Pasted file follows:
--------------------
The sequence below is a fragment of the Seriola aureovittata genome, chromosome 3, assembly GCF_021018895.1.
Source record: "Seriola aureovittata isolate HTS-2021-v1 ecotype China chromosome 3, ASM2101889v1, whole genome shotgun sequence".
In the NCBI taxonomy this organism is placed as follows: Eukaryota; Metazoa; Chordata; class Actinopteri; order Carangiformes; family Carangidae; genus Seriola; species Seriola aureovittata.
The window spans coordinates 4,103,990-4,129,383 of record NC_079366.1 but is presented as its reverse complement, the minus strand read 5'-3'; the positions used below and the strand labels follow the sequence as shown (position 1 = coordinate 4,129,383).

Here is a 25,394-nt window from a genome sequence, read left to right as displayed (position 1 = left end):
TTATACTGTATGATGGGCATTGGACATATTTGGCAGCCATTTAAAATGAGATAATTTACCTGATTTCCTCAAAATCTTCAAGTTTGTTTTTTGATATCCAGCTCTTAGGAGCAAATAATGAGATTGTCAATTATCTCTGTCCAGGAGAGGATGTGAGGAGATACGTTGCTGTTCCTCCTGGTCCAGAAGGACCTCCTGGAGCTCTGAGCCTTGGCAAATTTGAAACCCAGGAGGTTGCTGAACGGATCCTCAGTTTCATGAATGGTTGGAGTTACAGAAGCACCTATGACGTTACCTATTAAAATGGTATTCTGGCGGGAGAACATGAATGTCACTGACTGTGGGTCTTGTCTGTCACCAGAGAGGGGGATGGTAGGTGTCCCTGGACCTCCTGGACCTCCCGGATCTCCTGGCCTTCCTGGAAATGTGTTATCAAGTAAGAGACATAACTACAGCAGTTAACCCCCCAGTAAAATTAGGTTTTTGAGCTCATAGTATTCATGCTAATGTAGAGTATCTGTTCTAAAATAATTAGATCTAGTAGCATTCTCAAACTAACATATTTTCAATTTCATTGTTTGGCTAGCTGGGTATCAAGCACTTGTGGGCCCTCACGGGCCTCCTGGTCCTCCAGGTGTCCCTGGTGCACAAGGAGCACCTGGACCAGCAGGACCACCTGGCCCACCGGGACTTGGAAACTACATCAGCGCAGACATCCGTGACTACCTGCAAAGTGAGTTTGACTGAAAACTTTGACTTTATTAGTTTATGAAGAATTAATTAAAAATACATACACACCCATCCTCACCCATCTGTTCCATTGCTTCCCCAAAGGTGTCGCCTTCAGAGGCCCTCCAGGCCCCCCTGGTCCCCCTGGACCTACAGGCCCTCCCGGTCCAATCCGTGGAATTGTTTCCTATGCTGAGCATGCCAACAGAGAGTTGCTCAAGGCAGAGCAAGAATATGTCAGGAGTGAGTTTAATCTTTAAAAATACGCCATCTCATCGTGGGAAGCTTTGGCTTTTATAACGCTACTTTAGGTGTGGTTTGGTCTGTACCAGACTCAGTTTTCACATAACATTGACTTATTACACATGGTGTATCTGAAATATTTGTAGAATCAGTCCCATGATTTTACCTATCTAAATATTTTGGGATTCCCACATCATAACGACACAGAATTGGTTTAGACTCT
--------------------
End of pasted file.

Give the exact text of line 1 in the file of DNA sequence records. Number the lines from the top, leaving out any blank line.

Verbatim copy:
The sequence below is a fragment of the Seriola aureovittata genome, chromosome 3, assembly GCF_021018895.1.